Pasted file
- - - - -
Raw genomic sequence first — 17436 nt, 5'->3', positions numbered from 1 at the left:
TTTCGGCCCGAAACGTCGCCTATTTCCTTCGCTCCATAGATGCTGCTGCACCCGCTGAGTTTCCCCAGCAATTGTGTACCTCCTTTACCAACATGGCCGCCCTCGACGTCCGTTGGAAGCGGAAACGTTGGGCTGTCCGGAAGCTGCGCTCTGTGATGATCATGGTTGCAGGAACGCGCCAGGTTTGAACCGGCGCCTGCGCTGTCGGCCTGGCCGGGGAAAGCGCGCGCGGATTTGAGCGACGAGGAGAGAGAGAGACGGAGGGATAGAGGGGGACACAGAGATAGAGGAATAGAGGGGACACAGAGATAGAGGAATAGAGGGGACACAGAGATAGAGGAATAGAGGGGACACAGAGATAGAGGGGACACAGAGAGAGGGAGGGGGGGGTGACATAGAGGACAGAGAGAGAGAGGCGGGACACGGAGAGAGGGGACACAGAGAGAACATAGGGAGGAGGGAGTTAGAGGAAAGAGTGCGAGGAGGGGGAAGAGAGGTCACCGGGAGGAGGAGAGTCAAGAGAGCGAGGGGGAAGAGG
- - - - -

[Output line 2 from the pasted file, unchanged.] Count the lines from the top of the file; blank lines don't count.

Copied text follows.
TTTCGGCCCGAAACGTCGCCTATTTCCTTCGCTCCATAGATGCTGCTGCACCCGCTGAGTTTCCCCAGCAATTGTGTACCTCCTTTACCAACATGGCCGCCCTCGACGTCCGTTGGAAGCGGAAACGTTGGGCTGTCCGGAAGCTGCGCTCTGTGATGATCATGGTTGCAGGAACGCGCCAGGTTTGAACCGGCGCCTGCGCTGTCGGCCTGGCCGGGGAAAGCGCGCGCGGATTTGAGCGACGAGGAGAGAGAGAGACGGAGGGATAGAGGGGGACACAGAGATAGAGGAATAGAGGGGACACAGAGATAGAGGAATAGAGGGGACACAGAGATAGAGGAATAGAGGGGACACAGAGATAGAGGGGACACAGAGAGAGGGAGGGGGGGGTGACATAGAGGACAGAGAGAGAGAGGCGGGACACGGAGAGAGGGGACACAGAGAGAACATAGGGAGGAGGGAGTTAGAGGAAAGAGTGCGAGGAGGGGGAAGAGAGGTCACCGGGAGGAGGAGAGTCAAGAGAGCGAGGGGGAAGAGG